By John Kelly
Wednesday, November 18, 2009
It should tell you something about Dr. Julia Finkel that when I asked if she had one of those charts used for ranking pain -- you know: On a scale of 1 to 10, how much does it hurt? -- she had to think for a moment before getting up from her chair and retrieving a tiny laminated card . . . from the trash can.
Dr. Finkel does not have much use for that familiar "pain ladder." Nor for what was on the back of the card: the Wong Baker Faces Pain Rating Scale. Used with children to gauge their pain, it features six crude drawings of a person's face ranging from a smiling "no hurt" face to a weeping "hurts worst" face. Children are asked to point to the face that best describes their "pain intensity."
But, of course, pain is incredibly subjective. All you know is it hurts, and you want it to stop.
As the director of pain medicine at Children's National Medical Center, Dr. Finkel is responsible for making the hurt go away.
I met her recently during a reunion of sorts. For years, 13-year-old Francesca Petrizzo had lacerating abdominal pain. Schoolwork was hard, sports were out. "It was frustrating," said Francesca, whose family has just moved back to the District from Florida. "I couldn't play outside or eat -- and I like to eat. I couldn't do things other kids can do."
I asked Francesca whether the pain ever went away. Sometimes, she said, she could lean forward, her back parallel with the floor, and it didn't hurt quite so much.
This is not a way to spend a childhood.
"We take a mechanistic approach to treating pain," Dr. Finkel said. It starts with diagnosing the cause. In Francesca's case, scar tissue had formed around the site of a hernia repaired when she was 3. By the time she was 7, the scar had entrapped a nerve, causing neuropathic pain.
"Pain is a symptom," Dr. Finkel said. "What really causes it needs to be determined so that you can manage the pain, not simply put a Band-Aid on it."
In a perfect world, a surgeon could free Francesca's entrapped nerve from the thicket of scar tissue. But that would come with its own risks, chief among them creating more of the scar tissue that had started the pain. Instead, Dr. Finkel proposed shutting the nerve down.
To get a sense of whether that approach might work, Dr. Finkel carefully injected the anesthetic lidocaine into Francesca's abdomen in April, turning the nerve off temporarily.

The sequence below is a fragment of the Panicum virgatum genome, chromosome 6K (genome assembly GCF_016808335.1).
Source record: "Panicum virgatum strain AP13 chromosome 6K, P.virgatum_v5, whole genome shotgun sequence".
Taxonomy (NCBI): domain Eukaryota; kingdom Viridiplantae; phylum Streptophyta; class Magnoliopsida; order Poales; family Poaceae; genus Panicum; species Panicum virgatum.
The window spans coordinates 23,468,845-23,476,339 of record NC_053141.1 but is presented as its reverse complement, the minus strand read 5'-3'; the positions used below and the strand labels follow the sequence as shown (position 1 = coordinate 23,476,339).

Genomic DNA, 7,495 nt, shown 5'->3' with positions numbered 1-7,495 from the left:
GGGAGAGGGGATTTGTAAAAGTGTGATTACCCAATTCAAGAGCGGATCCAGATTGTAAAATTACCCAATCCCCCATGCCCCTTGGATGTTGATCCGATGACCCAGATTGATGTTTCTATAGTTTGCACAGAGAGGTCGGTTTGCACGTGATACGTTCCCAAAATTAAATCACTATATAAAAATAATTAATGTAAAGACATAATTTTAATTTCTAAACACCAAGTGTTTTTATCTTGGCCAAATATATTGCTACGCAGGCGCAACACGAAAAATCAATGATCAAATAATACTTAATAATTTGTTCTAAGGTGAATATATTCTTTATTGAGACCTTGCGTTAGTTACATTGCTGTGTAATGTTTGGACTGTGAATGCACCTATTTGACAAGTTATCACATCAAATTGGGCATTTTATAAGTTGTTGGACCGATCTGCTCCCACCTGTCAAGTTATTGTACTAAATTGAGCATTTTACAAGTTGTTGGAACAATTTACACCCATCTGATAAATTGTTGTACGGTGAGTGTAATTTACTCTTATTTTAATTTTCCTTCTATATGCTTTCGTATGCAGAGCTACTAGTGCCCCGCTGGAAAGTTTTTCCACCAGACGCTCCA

For the first time in years, the youngster was pain-free. But as with Cinderella, the clock was ticking. Francesca and her family -- parents Nicole and T.J., younger brothers Zachary, Nate and Josh -- tried to pack as much as possible into two hours: lunch at the Capital City Brewing Co., a visit to ESPN Zone. Then the pain returned.
But the method had worked. Later that month, Dr. Finkel injected alcohol in the same area. It ended the pain for three months. In August, she brought out the big gun: phenol. Francesca has a numb spot about the size of an index card around her belly button, but she'll gladly take that over the sharp pain she once suffered.
Meanwhile, Dr. Finkel continues to ponder pain. She's studying the genetics of pain and the pharmacogenetics of pain medication: Why do people react to pain-relieving drugs differently? She's developing compounds that, it's hoped, will prevent the occurrence of tolerance to pain medications and the withdrawal that can come from their use. And she's developing an algometer: an instrument that measures pain.
The device is a small, noninvasive probe that's placed against the affected area, detecting which types of pain fibers are activated and with what intensity. If successful, it could replace those subjective 1-to-1o scales, which have the effect of confusing the emotional reaction to pain with the physiological reaction.
" 'It hurts' isn't enough," Dr. Finkel said.Helping children
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